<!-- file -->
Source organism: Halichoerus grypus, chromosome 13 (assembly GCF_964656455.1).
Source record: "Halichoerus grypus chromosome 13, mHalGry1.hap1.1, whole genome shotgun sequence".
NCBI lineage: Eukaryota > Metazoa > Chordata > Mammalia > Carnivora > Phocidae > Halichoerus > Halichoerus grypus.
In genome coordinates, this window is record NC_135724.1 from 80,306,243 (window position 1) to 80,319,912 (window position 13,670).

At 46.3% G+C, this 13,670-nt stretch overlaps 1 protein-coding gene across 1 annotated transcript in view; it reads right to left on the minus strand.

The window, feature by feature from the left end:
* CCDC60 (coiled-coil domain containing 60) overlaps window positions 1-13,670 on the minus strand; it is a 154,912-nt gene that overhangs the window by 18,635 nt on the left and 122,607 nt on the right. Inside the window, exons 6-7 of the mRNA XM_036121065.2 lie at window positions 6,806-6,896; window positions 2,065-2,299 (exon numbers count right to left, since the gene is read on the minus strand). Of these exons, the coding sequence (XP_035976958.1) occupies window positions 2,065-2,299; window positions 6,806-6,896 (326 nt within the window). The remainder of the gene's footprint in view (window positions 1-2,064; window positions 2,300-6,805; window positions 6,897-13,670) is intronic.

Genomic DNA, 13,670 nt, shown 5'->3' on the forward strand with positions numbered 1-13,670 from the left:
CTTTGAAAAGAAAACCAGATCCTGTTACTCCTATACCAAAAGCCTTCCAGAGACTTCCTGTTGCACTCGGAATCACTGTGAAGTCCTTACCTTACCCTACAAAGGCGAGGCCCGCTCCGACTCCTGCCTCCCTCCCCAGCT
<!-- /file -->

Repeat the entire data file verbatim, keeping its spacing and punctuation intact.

Source organism: Halichoerus grypus, chromosome 13 (assembly GCF_964656455.1).
Source record: "Halichoerus grypus chromosome 13, mHalGry1.hap1.1, whole genome shotgun sequence".
NCBI lineage: Eukaryota > Metazoa > Chordata > Mammalia > Carnivora > Phocidae > Halichoerus > Halichoerus grypus.
In genome coordinates, this window is record NC_135724.1 from 80,306,243 (window position 1) to 80,319,912 (window position 13,670).

At 46.3% G+C, this 13,670-nt stretch overlaps 1 protein-coding gene across 1 annotated transcript in view; it reads right to left on the minus strand.

The window, feature by feature from the left end:
* CCDC60 (coiled-coil domain containing 60) overlaps window positions 1-13,670 on the minus strand; it is a 154,912-nt gene that overhangs the window by 18,635 nt on the left and 122,607 nt on the right. Inside the window, exons 6-7 of the mRNA XM_036121065.2 lie at window positions 6,806-6,896; window positions 2,065-2,299 (exon numbers count right to left, since the gene is read on the minus strand). Of these exons, the coding sequence (XP_035976958.1) occupies window positions 2,065-2,299; window positions 6,806-6,896 (326 nt within the window). The remainder of the gene's footprint in view (window positions 1-2,064; window positions 2,300-6,805; window positions 6,897-13,670) is intronic.

Genomic DNA, 13,670 nt, shown 5'->3' on the forward strand with positions numbered 1-13,670 from the left:
CTTTGAAAAGAAAACCAGATCCTGTTACTCCTATACCAAAAGCCTTCCAGAGACTTCCTGTTGCACTCGGAATCACTGTGAAGTCCTTACCTTACCCTACAAAGGCGAGGCCCGCTCCGACTCCTGCCTCCCTCCCCAGCT